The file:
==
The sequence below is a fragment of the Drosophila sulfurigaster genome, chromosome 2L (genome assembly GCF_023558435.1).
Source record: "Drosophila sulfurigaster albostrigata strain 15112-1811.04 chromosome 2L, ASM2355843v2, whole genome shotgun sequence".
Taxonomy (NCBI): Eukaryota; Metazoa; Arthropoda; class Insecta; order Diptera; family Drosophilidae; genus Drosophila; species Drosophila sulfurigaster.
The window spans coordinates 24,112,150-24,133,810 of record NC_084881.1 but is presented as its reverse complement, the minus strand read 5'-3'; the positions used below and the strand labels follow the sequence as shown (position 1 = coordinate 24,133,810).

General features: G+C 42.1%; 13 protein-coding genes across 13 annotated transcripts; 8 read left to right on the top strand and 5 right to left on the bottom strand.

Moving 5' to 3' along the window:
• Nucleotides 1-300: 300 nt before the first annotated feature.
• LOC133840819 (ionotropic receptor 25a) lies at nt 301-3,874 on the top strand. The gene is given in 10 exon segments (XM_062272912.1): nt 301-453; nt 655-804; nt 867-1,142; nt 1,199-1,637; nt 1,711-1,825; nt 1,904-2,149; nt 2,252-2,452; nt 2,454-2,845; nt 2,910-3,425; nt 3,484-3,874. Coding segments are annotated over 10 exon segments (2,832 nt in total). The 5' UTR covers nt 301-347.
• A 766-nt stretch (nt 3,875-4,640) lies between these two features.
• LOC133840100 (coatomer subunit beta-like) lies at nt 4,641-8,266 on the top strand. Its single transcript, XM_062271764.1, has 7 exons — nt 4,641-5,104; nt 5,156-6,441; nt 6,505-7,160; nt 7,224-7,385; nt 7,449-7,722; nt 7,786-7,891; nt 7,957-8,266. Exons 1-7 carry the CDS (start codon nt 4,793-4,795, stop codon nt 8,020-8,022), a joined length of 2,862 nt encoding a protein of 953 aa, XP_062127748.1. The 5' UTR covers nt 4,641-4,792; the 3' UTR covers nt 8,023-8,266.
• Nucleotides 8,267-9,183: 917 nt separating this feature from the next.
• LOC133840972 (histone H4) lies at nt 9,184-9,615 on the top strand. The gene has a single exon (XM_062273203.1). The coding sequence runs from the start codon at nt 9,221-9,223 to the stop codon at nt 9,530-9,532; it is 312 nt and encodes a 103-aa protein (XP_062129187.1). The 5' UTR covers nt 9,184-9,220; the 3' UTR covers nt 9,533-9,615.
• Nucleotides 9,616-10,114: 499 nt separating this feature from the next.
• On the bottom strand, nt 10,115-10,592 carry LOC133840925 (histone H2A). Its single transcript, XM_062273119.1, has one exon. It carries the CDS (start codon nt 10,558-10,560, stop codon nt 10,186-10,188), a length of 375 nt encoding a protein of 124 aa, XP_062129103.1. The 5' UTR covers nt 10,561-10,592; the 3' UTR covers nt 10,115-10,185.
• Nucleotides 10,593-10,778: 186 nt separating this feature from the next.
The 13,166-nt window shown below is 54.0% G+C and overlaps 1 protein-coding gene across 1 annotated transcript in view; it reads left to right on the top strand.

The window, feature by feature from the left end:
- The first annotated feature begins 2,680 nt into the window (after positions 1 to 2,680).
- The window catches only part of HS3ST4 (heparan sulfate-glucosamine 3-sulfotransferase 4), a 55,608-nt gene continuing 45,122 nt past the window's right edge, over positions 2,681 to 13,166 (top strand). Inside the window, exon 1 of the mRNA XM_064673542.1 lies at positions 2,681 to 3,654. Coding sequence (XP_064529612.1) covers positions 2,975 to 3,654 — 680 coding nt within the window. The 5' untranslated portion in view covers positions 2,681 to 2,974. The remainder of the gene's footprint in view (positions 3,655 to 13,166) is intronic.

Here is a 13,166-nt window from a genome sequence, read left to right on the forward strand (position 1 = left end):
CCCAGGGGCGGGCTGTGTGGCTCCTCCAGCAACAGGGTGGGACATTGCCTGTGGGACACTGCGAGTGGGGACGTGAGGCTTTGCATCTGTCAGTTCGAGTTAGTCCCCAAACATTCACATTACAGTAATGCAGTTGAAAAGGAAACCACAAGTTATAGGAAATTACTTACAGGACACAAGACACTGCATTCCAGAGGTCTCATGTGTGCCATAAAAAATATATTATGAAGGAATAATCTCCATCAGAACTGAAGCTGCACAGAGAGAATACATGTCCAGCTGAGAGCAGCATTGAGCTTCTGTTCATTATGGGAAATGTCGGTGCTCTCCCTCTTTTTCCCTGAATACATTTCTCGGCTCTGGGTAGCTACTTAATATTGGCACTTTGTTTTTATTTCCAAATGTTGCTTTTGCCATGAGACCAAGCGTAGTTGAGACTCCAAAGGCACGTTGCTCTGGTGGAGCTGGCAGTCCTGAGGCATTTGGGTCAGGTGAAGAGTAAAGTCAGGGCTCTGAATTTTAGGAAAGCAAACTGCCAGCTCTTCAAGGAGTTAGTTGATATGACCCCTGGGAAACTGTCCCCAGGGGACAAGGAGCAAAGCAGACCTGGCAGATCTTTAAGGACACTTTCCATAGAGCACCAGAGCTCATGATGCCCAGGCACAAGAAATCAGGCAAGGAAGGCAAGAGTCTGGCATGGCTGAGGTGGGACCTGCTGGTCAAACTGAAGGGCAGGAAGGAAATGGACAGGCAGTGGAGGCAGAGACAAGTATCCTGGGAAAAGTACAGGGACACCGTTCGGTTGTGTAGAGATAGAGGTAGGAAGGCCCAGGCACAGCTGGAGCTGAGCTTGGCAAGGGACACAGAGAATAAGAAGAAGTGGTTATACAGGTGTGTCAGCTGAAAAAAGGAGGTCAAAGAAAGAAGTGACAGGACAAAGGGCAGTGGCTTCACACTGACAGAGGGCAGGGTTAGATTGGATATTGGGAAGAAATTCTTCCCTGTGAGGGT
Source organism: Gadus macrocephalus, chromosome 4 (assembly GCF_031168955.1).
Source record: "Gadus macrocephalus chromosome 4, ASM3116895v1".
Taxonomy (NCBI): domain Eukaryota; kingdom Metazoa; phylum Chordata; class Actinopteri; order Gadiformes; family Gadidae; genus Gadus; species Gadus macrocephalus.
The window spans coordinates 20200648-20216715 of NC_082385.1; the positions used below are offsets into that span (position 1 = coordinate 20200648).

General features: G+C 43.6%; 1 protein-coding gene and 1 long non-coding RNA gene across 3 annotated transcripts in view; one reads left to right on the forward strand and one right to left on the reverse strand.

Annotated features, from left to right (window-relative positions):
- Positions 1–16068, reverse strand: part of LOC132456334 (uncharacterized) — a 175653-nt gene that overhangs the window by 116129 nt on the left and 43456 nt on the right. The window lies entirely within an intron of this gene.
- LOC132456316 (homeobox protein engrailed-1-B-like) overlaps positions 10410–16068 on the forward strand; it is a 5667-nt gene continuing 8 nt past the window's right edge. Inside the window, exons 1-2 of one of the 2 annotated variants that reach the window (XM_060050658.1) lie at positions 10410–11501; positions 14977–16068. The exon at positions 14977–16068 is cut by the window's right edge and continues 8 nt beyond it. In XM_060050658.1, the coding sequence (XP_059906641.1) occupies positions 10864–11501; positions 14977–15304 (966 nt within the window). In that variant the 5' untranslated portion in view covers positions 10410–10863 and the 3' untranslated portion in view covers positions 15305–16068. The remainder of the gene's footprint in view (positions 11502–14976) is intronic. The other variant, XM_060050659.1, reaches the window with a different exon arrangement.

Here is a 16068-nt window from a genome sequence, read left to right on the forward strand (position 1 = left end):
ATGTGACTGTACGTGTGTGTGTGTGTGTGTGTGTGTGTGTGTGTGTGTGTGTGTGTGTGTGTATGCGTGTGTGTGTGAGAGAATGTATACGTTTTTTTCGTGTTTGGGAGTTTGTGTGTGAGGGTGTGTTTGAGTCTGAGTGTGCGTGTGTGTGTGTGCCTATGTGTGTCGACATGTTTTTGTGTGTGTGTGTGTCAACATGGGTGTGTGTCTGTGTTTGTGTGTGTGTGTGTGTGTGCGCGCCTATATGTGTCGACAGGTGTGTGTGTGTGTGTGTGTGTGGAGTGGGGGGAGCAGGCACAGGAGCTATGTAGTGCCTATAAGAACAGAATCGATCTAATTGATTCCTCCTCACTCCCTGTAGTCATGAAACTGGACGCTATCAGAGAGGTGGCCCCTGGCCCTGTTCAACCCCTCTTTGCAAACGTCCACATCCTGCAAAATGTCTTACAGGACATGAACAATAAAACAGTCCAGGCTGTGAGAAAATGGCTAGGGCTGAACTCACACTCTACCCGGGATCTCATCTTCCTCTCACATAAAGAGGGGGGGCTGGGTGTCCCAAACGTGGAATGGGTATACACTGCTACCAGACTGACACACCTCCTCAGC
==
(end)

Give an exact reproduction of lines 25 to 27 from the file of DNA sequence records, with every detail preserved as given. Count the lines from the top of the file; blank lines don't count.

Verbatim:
The window spans coordinates 20200648-20216715 of NC_082385.1; the positions used below are offsets into that span (position 1 = coordinate 20200648).

General features: G+C 43.6%; 1 protein-coding gene and 1 long non-coding RNA gene across 3 annotated transcripts in view; one reads left to right on the forward strand and one right to left on the reverse strand.

Annotated features, from left to right (window-relative positions):